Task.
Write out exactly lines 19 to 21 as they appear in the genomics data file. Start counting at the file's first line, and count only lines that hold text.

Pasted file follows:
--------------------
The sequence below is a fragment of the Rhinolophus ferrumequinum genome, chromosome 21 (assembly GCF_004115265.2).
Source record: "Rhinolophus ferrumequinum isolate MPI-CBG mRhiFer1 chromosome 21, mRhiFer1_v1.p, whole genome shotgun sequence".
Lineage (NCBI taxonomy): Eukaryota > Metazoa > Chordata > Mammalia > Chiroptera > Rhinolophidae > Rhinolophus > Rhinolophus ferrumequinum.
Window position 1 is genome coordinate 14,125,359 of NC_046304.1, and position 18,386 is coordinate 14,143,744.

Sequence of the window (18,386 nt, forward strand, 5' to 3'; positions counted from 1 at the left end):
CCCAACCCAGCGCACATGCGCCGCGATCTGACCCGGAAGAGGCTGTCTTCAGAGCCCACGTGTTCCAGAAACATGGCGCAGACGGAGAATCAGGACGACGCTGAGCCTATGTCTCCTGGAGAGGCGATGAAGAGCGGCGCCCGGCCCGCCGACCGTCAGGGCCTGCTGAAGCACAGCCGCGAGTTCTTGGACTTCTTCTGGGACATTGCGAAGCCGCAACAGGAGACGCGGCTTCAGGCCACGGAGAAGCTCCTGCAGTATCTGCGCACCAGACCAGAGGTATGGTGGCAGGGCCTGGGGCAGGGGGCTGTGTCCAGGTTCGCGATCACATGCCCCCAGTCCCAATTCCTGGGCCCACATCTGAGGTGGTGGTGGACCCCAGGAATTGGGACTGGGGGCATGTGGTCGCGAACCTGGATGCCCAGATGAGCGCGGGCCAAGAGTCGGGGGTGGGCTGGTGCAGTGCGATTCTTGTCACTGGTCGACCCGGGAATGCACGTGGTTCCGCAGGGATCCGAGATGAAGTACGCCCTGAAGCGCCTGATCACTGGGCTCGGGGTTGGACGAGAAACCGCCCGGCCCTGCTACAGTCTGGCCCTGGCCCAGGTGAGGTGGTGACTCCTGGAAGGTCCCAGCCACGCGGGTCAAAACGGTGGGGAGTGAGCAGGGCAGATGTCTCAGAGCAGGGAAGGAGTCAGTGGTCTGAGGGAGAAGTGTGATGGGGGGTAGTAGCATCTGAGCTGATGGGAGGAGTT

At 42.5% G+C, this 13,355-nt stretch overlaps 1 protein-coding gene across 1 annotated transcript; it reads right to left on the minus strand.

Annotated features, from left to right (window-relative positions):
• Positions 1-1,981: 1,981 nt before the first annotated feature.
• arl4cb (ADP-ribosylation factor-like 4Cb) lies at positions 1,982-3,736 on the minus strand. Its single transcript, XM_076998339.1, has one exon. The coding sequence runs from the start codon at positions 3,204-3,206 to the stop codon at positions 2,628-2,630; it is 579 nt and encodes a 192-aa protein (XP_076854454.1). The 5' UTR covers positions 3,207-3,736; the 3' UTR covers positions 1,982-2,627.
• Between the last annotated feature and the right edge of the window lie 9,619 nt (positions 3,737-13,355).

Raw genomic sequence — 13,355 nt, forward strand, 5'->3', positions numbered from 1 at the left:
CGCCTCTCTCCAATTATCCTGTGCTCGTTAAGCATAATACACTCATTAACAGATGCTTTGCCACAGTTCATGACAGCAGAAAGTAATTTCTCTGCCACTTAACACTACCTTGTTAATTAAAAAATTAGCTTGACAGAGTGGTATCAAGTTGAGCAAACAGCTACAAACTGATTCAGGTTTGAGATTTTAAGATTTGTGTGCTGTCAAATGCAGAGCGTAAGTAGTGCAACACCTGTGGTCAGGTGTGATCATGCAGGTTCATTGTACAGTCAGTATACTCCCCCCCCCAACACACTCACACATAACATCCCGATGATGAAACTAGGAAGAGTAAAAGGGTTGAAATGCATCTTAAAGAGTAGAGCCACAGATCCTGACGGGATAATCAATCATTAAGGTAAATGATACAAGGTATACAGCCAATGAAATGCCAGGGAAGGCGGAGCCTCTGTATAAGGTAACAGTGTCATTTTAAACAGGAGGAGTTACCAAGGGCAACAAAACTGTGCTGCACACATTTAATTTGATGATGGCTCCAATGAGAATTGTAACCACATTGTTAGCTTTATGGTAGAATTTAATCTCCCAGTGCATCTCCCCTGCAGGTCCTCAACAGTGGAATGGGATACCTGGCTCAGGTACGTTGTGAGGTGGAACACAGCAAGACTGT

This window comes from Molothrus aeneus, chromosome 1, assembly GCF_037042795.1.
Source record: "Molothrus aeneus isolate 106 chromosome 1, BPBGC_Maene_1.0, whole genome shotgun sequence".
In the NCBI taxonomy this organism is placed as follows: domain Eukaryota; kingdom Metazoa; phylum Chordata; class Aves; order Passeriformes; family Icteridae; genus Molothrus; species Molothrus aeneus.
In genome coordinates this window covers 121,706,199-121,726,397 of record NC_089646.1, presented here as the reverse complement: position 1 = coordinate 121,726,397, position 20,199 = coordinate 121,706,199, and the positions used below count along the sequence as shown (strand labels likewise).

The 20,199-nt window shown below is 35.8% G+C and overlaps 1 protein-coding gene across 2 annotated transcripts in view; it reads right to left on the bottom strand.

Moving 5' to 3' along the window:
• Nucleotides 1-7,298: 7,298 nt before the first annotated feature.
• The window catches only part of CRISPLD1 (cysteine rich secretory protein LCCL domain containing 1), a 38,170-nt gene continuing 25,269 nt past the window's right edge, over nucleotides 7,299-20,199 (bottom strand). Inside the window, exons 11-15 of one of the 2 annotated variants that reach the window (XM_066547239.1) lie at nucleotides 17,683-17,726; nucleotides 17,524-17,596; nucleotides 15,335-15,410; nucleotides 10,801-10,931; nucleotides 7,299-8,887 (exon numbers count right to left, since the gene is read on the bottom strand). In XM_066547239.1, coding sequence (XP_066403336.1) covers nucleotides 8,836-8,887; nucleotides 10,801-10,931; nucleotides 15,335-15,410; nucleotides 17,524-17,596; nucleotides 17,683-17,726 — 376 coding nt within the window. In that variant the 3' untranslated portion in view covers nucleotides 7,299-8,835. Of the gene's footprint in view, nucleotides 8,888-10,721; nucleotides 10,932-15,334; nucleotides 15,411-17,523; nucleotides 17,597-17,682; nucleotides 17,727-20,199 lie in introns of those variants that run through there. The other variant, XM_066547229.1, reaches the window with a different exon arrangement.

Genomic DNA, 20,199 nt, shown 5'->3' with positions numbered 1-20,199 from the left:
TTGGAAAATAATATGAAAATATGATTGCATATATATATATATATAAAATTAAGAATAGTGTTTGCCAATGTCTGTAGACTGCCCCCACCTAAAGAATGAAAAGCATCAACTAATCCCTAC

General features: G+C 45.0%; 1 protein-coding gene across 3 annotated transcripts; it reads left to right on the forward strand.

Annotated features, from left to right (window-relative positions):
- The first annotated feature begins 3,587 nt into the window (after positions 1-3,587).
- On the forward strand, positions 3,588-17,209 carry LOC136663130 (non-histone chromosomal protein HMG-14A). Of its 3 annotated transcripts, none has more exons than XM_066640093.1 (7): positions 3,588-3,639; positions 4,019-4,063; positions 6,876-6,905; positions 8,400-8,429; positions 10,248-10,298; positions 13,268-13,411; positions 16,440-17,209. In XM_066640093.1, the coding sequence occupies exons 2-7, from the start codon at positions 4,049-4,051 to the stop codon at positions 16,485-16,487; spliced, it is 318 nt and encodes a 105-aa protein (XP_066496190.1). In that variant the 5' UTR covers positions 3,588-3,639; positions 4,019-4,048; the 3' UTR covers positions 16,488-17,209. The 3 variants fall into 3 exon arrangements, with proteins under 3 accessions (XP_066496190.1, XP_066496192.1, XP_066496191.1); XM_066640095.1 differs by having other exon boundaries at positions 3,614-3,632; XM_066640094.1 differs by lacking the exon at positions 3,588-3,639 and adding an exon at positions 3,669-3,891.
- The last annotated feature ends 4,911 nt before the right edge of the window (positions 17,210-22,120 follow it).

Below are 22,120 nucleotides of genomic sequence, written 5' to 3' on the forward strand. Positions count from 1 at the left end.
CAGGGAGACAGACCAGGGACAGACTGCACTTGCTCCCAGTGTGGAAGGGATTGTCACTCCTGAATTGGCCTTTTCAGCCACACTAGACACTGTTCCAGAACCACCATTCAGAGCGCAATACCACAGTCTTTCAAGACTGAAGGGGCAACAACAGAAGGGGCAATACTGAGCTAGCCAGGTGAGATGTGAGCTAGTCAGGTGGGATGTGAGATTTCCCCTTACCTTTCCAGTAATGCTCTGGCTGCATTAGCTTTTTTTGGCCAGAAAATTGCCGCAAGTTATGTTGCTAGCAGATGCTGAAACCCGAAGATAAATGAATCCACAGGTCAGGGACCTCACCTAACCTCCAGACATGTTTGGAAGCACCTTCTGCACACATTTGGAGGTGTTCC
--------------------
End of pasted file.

Moving 5' to 3' along the window:
• Nucleotides 1-7,298: 7,298 nt before the first annotated feature.
• The window catches only part of CRISPLD1 (cysteine rich secretory protein LCCL domain containing 1), a 38,170-nt gene continuing 25,269 nt past the window's right edge, over nucleotides 7,299-20,199 (bottom strand). Inside the window, exons 11-15 of one of the 2 annotated variants that reach the window (XM_066547239.1) lie at nucleotides 17,683-17,726; nucleotides 17,524-17,596; nucleotides 15,335-15,410; nucleotides 10,801-10,931; nucleotides 7,299-8,887 (exon numbers count right to left, since the gene is read on the bottom strand). In XM_066547239.1, coding sequence (XP_066403336.1) covers nucleotides 8,836-8,887; nucleotides 10,801-10,931; nucleotides 15,335-15,410; nucleotides 17,524-17,596; nucleotides 17,683-17,726 — 376 coding nt within the window. In that variant the 3' untranslated portion in view covers nucleotides 7,299-8,835. Of the gene's footprint in view, nucleotides 8,888-10,721; nucleotides 10,932-15,334; nucleotides 15,411-17,523; nucleotides 17,597-17,682; nucleotides 17,727-20,199 lie in introns of those variants that run through there. The other variant, XM_066547229.1, reaches the window with a different exon arrangement.